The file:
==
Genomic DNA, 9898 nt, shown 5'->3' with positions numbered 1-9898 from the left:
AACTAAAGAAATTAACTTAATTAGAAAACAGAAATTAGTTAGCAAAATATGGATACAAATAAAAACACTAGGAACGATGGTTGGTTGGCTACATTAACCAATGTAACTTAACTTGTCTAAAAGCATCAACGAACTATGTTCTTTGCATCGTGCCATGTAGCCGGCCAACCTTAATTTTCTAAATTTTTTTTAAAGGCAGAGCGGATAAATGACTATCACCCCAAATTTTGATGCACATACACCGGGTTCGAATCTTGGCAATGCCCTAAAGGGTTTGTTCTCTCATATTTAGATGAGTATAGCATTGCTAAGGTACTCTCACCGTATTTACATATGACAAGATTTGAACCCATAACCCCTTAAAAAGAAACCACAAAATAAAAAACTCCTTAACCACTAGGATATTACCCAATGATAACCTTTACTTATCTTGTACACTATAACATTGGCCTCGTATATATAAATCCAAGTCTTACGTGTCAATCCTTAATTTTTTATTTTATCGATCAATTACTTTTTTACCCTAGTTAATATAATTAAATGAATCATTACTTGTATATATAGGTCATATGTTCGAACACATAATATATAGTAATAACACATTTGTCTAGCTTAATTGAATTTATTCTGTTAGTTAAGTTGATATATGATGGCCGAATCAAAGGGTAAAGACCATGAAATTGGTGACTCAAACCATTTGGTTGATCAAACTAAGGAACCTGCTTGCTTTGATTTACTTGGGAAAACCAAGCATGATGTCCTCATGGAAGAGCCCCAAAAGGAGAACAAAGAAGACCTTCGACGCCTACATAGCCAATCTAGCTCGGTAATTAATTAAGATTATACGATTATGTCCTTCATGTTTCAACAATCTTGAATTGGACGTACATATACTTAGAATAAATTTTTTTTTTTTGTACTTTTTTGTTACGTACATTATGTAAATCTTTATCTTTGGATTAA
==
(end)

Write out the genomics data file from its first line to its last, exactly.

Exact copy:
Genomic DNA, 9898 nt, shown 5'->3' with positions numbered 1-9898 from the left:
AACTAAAGAAATTAACTTAATTAGAAAACAGAAATTAGTTAGCAAAATATGGATACAAATAAAAACACTAGGAACGATGGTTGGTTGGCTACATTAACCAATGTAACTTAACTTGTCTAAAAGCATCAACGAACTATGTTCTTTGCATCGTGCCATGTAGCCGGCCAACCTTAATTTTCTAAATTTTTTTTAAAGGCAGAGCGGATAAATGACTATCACCCCAAATTTTGATGCACATACACCGGGTTCGAATCTTGGCAATGCCCTAAAGGGTTTGTTCTCTCATATTTAGATGAGTATAGCATTGCTAAGGTACTCTCACCGTATTTACATATGACAAGATTTGAACCCATAACCCCTTAAAAAGAAACCACAAAATAAAAAACTCCTTAACCACTAGGATATTACCCAATGATAACCTTTACTTATCTTGTACACTATAACATTGGCCTCGTATATATAAATCCAAGTCTTACGTGTCAATCCTTAATTTTTTATTTTATCGATCAATTACTTTTTTACCCTAGTTAATATAATTAAATGAATCATTACTTGTATATATAGGTCATATGTTCGAACACATAATATATAGTAATAACACATTTGTCTAGCTTAATTGAATTTATTCTGTTAGTTAAGTTGATATATGATGGCCGAATCAAAGGGTAAAGACCATGAAATTGGTGACTCAAACCATTTGGTTGATCAAACTAAGGAACCTGCTTGCTTTGATTTACTTGGGAAAACCAAGCATGATGTCCTCATGGAAGAGCCCCAAAAGGAGAACAAAGAAGACCTTCGACGCCTACATAGCCAATCTAGCTCGGTAATTAATTAAGATTATACGATTATGTCCTTCATGTTTCAACAATCTTGAATTGGACGTACATATACTTAGAATAAATTTTTTTTTTTTGTACTTTTTTGTTACGTACATTATGTAAATCTTTATCTTTGGATTAA